Italians express their religious beliefs in many ways. One of these is the detailed attention to nativities, or presepe in Italian. I saw photos of beautiful ones in several cities like Roma and Orvieto and of course know how famous Napoli is for their “cribs” (mental note to self: try and visit Napoli in pre-Christmas time!).
Gubbio’s locals, especially the ones of quartiere San Martino, also held this tradition of displaying nativity scenes very high. Emphasis is given to scenes, because they not only show baby Jesus, Maria and Joseph but also every day life in the streets (that’s why crib is not the proper word). The ones in Gubbio are made with life size terracotta figures, dressed in medieval clothes and shown in medieval sceneries. You can see a butcher who is at work, or a cheese seller, women with babies chatting, fresh bread (well, paper maché) and market stalls. Have a look at a youtube video about presepe in Gubbio’s quartiere San Martino (7 min, music by Angelo Branduardi) to see what I mean. Or watch this video with an even more suggestive music background (I think it is Enya). These lifesize nativities are put up from early December until January 7.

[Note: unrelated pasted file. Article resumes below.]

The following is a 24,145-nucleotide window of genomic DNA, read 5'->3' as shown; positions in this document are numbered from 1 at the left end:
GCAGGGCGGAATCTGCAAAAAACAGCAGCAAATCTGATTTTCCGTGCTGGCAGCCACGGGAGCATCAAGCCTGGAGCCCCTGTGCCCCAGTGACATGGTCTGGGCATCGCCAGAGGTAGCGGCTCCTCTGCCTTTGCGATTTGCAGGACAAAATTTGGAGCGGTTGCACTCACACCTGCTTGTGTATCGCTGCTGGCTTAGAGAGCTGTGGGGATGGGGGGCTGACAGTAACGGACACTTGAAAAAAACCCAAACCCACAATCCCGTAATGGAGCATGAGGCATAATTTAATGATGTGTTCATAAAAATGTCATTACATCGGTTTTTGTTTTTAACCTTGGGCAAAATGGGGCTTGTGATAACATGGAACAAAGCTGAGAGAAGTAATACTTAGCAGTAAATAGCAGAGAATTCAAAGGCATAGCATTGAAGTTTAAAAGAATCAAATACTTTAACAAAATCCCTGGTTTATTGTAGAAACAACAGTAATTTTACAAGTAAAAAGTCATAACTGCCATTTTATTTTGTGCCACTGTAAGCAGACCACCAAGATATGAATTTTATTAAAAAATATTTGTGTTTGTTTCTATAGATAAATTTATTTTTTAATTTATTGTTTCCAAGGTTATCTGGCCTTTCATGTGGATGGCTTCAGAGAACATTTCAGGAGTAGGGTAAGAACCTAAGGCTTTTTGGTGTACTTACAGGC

But for all those who cannot come to Gubbio during Christmas time, one big nativity scene is built in a room inside the cloisters of Sant’ Agostino church just outside of the city walls. It is really beautifully made: the figures approx. 15-20 cm, with landscape scenery, houses, people at work, shepherds, a little waterfall, pastures and even a volcano which puffs little clouds. I also liked that they simulate day and night: during “night”, the lights are lit in the houses and stars appear on the sky behind the volcano. But be careful when you step into the room. It is dark inside although the button for lightening the scenery is easy to find. Once pressed, it lasts for approx. 10 minutes (or 3x day and night). There is no entrance fee but it would be nice to leave a donation in the box. It shall be open all day long. I didn’t see any opening signs and was there around 3 p.m.
Presepe Permanente on Google Maps.
© Ingrid D., February 2009 (So please do not copy my text or photos without my permission.)
continue with next review => chiesa dei Muratori
After a few minutes walk along Via della Cattedrale the outer buildings of Palazzo Ducale come into sight, some of which are partly still damaged from 1997’s earthquake. The entrance to the palazzo areal easy to see: the portcullis is open. Some fascinating frescoes, albeit partly damaged or otherwise gone, are inside the archway. And there is also a hole in the wall at a bit higher level (maybe from the earthquake) where the wooden beams and part of the wall construction can be seen. When I stepped out onto the terrace (photo 2) for the first time in April 2008 I found a magnificent view over Gubbio’s houses and the surroundings. Palazzo dei Consoli and its bell tower stick out like the symbol of the town. The small kiosk offers life saving snacks and caffè, but that is a story for the restaurant section.